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Supporting informed choice in acupuncture: effects of a new person-, evidence- and theory-based website for patients with back pain.

Bishop, F.L., Greville-Harris, M., Bostock, J., Din, A., Graham, C.A., Lewith, G., Liossi, C., O'Riordan, T., White, P. and Yardley, L., 2019. Supporting informed choice in acupuncture: effects of a new person-, evidence- and theory-based website for patients with back pain. Acupuncture in Medicine, 37 (2), 98 - 106.

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DOI: 10.1177/0964528419827228

Abstract

OBJECTIVES: To test whether a newly developed person-, theory- and evidence-based website about acupuncture helps patients make informed decisions about whether or not to use acupuncture for back pain. METHODS: A randomised online study compared a newly developed 'enhanced website' to a 'standard website'. The enhanced website provided evidence-based information in a person-based manner and targeted psychological constructs. The standard website was based on a widely used patient information leaflet. In total, 350 adults with recent self-reported back pain were recruited from general practices in South West England. The two primary outcomes were knowledge change and making an informed choice about using acupuncture. Secondary outcomes were beliefs about and willingness to have acupuncture. RESULTS: Participants who viewed the enhanced acupuncture website had a significantly greater increase in knowledge about acupuncture (M = 1.1, standard deviation (SD) = 1.7) than participants who viewed the standard website (M = 0.2, SD = 1.1; F(1, 315) = 37.93, p < 0.001, η2 = .107). Participants who viewed the enhanced acupuncture website were also 3.3 times more likely to make an informed choice about using acupuncture than those who viewed the standard website (χ2(1) = 23.46, p < 0.001). There were no significant effects on treatment beliefs or willingness to have acupuncture. CONCLUSION: The enhanced website improved patients' knowledge and ability to make an informed choice about acupuncture, but did not optimise treatment beliefs or change willingness to have acupuncture. The enhanced website could be used to support informed decision-making among primary care patients and members of the general public considering using acupuncture for back pain.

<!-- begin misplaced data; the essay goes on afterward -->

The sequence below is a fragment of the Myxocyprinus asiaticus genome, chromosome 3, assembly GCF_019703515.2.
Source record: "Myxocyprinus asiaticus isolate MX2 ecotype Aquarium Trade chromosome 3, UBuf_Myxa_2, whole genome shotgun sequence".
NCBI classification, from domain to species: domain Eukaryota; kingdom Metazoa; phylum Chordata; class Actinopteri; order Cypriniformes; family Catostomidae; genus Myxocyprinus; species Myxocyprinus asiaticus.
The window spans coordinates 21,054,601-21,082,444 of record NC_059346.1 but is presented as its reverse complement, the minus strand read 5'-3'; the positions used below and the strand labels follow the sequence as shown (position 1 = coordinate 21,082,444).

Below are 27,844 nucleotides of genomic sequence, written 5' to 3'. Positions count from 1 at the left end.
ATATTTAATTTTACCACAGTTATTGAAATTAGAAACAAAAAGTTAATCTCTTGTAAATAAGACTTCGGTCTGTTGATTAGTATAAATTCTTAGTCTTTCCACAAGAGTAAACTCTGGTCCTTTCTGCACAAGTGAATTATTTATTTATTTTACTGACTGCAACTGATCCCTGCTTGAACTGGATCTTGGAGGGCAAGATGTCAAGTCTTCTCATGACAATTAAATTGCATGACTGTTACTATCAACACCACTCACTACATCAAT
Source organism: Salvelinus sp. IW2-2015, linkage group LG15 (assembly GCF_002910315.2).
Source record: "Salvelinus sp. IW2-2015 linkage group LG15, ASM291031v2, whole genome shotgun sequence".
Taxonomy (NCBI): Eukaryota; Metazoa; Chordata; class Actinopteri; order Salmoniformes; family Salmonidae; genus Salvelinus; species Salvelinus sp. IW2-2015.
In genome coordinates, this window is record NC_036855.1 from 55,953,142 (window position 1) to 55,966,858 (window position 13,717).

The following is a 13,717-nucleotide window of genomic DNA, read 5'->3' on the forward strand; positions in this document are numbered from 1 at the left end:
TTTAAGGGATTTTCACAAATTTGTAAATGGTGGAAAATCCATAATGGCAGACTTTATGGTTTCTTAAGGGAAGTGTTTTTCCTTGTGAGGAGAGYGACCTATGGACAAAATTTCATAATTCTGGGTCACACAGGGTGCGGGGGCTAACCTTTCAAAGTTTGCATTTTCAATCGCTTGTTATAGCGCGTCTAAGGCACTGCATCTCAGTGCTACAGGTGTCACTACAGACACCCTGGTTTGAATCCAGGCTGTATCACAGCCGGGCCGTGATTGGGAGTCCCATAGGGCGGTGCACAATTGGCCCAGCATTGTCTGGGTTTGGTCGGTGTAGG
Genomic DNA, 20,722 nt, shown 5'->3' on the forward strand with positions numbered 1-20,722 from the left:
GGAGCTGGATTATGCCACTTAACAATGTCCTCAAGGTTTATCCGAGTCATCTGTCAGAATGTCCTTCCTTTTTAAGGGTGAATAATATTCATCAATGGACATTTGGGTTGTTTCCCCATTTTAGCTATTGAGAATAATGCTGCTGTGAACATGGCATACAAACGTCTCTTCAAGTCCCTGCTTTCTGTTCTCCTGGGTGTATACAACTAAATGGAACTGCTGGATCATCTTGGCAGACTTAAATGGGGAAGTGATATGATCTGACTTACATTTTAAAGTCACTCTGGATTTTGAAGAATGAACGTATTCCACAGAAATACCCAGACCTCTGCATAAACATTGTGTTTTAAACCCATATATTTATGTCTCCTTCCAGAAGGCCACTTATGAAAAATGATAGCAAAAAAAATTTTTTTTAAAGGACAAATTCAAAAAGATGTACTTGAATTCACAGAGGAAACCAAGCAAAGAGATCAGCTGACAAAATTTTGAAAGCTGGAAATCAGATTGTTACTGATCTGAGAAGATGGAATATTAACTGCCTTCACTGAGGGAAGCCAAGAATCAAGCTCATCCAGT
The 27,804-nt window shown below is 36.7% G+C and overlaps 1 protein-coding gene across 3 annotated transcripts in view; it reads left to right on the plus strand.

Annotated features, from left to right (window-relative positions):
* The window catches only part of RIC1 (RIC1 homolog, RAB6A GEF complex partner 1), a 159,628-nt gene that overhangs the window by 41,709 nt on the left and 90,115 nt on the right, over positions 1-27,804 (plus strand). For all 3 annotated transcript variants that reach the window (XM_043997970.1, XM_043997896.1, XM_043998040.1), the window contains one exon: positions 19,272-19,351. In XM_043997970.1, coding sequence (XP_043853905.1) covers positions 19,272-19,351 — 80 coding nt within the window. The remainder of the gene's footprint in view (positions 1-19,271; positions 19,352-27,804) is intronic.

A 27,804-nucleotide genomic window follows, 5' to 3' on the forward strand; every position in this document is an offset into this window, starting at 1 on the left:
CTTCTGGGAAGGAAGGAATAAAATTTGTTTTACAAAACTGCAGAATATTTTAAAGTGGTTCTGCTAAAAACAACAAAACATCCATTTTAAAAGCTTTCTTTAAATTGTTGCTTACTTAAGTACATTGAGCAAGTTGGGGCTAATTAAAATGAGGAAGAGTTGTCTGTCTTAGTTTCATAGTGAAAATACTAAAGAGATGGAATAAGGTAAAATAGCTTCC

Item Type:Article
ISSN:0964-5284
Uncontrolled Keywords:acupuncture ; attitude ; back pain ; digital intervention ; health education ; informed consent
Group:Faculty of Science & Technology
ID Code:32884
Deposited By: Unnamed user with email symplectic@symplectic
Deposited On:14 Oct 2019 08:45
Last Modified:14 Oct 2019 08:45

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